Hospital systems will not just have to pay higher costs for personal protective equipment and other medical supplies but also for public construction projects, a new analysis from Moody’s said.
The analysis found that higher costs for materials and public spending constraints are going to likely increase the price tags for new construction projects for hospitals. At the same time, hospitals will face higher costs for PPE and other supplies as the supply chain shifts to more domestic manufacturing.
“Increased costs for essential medical supplies and building materials would impact not-for-profit hospitals and healthcare providers as well as public finance sectors with significant capital expenditure programs,” the analysis, released Tuesday, said.
The costs for construction projects are likely to rise due in part to higher costs for imported building materials as the global supply chain gets more fragmented due to the pandemic.
“Beyond major producing regions in the global construction supply chain such as Chinese copper and steel, Canadian lumber, Italian marble and ceramic tile from Brazil, Spain and Turkey, a range of other materials and equipment are sourced globally, including paving stones, lighting, electrical equipment and elevators,” the analysis said.
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State and local governments, which are contributors to hospital spending projects, are also facing major demands to improve infrastructure and are pressured by pension liabilities.
Hospitals are also trying to recover from a massive hit to their patient volumes in March and April at the onset of the pandemic. The financial crisis has caused systems to preserve any liquidity to keep afloat as patient volumes remain below pre-pandemic levels.
This means that some cash-strapped hospital systems have paused construction projects. Michigan Medicine announced back in May that it will hold off on a $920 million, 12-story hospital construction project, according to the Detroit Free Press.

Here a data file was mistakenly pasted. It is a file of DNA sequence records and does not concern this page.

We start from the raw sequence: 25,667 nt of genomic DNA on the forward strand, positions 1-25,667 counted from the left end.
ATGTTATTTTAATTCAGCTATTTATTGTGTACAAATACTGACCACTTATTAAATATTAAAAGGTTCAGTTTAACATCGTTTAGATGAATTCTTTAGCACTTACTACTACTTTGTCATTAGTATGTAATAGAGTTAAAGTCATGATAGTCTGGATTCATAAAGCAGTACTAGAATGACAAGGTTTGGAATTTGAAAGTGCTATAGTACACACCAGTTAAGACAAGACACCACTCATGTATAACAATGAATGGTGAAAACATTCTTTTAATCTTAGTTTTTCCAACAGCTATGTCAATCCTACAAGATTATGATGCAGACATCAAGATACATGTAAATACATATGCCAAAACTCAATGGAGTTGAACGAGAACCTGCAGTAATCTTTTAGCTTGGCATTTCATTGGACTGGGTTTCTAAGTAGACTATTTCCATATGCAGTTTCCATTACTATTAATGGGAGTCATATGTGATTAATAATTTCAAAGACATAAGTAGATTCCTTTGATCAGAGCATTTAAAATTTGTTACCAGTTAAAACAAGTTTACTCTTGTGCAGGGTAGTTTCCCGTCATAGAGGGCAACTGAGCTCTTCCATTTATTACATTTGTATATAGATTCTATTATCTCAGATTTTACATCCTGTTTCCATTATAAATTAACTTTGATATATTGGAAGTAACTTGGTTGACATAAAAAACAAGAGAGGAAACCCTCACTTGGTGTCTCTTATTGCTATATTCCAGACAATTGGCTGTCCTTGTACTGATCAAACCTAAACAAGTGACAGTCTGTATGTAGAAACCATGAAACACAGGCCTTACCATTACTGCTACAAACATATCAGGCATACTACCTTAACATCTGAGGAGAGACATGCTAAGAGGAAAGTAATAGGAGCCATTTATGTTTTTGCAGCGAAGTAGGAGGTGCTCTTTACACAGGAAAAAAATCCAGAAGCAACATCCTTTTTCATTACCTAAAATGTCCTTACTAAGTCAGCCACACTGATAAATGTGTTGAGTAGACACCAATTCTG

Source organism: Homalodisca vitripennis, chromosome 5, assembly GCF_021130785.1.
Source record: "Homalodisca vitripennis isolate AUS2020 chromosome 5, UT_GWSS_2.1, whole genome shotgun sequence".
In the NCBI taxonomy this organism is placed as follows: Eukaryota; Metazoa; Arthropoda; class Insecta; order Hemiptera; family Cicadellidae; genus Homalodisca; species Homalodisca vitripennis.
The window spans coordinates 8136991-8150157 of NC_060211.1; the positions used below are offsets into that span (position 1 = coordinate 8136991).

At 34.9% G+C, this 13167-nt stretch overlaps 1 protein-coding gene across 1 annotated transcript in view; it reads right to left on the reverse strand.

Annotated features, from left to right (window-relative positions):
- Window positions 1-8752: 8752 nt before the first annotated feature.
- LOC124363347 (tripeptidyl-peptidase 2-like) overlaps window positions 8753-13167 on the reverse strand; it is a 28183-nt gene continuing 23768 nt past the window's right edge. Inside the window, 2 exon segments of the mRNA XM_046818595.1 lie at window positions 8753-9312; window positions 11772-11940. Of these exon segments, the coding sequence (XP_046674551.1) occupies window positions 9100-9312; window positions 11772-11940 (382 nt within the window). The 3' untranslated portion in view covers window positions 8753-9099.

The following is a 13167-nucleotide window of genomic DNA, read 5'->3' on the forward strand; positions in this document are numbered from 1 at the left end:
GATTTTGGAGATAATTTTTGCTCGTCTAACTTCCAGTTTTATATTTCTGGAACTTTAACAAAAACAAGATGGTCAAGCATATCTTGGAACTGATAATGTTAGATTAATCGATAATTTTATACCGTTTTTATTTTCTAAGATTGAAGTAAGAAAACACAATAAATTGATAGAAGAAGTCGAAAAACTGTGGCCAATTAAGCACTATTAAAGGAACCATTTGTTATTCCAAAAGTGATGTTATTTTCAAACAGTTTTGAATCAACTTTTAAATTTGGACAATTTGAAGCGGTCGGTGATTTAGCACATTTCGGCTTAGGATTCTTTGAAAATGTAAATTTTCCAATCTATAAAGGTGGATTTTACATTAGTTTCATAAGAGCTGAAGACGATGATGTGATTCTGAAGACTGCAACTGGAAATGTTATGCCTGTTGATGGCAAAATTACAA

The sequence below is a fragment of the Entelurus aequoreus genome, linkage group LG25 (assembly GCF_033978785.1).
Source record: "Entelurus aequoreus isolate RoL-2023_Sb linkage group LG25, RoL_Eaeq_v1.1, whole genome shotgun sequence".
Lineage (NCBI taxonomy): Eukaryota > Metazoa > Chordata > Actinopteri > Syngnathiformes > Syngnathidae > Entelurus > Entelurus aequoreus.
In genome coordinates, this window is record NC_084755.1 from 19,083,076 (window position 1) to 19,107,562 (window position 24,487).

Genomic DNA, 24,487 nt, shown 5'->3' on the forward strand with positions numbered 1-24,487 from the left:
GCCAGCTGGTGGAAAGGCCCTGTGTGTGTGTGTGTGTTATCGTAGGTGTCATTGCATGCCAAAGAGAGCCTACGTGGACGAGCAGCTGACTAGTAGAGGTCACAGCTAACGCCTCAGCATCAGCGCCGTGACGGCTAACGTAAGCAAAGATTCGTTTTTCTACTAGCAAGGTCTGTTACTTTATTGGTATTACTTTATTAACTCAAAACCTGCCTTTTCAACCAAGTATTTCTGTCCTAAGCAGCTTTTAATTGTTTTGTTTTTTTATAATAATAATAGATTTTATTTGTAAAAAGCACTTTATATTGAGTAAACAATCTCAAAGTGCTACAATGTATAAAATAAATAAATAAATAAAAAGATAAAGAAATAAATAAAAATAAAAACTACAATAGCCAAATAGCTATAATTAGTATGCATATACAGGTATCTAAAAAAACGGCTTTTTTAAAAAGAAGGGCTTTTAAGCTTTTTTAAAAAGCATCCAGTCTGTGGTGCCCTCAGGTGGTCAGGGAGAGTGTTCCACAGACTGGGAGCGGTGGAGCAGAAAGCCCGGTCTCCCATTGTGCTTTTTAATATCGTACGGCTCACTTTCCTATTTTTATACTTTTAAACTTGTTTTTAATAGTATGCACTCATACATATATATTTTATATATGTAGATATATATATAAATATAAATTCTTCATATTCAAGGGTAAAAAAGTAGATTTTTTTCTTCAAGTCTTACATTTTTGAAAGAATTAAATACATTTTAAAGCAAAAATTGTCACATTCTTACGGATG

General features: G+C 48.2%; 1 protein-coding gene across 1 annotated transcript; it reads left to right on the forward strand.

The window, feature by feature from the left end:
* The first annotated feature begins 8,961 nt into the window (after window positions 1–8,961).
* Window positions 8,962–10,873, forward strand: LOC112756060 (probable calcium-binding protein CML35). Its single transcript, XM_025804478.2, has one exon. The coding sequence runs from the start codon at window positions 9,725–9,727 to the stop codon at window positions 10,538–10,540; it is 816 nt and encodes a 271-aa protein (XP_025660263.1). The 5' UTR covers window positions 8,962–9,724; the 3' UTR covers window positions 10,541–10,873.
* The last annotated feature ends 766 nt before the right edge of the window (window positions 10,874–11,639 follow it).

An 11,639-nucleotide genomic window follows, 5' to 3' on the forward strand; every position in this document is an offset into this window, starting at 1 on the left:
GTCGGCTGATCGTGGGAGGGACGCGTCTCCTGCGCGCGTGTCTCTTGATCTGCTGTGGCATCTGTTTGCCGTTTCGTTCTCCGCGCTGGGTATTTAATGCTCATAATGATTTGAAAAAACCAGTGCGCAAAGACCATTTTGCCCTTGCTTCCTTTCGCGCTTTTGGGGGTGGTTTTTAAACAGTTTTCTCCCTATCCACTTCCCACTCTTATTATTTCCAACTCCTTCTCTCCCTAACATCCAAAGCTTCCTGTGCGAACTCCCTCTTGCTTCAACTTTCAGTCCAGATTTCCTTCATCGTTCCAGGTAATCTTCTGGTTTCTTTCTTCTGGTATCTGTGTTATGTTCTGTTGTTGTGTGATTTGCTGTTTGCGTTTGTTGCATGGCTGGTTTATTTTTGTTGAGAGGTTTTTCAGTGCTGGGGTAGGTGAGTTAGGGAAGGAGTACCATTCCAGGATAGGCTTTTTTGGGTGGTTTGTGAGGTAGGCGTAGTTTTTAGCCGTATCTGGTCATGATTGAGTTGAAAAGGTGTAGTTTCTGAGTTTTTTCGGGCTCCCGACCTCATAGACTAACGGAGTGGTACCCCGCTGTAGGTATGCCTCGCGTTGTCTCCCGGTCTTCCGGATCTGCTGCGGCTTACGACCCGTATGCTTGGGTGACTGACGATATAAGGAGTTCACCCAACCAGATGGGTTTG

Hospital system ProHealth Care in Wisconsin suspended construction back in April of a new hospital in Mukwonago in the state. The hospital was supposed to be opened this summer.
Hospitals aren’t just struggling with how to move forward with infrastructure projects.
Throughout the pandemic, systems have faced higher costs for PPE and other supplies as demand has surged to unprecedented levels.
Moody’s report said that COVID-19 is likely to accelerate a more fragmented international trade and supply chain. The pandemic caused a major disruption to the overseas supply chain, especially in China where most PPE production is centered and massive delays occurred.
Some U.S. lawmakers have called for more production to shift to domestic manufacturers. Premier and 15 U.S. health systems invested in domestic PPE manufacturer Prestige Ameritech.
This trend likely means supply chains will get shorter as production moves to more local and domestic markets.
“A shift away from globalization has the potential to reshape or even reverse the build-up of production bases concentrated in China and other emerging markets,” Moody’s said.
However, any adjustments are going to require new costs like building new factories and training workers.
“A greater focus on local production would likely increase inventories, raise costs and lower margins,” Moody’s said.
These realignment costs will likely be passed on to hospitals.
“Higher production costs and more fragmented supply chains will increase costs for hospitals and procurement teams sourcing essential medical supplies,” Moody’s said.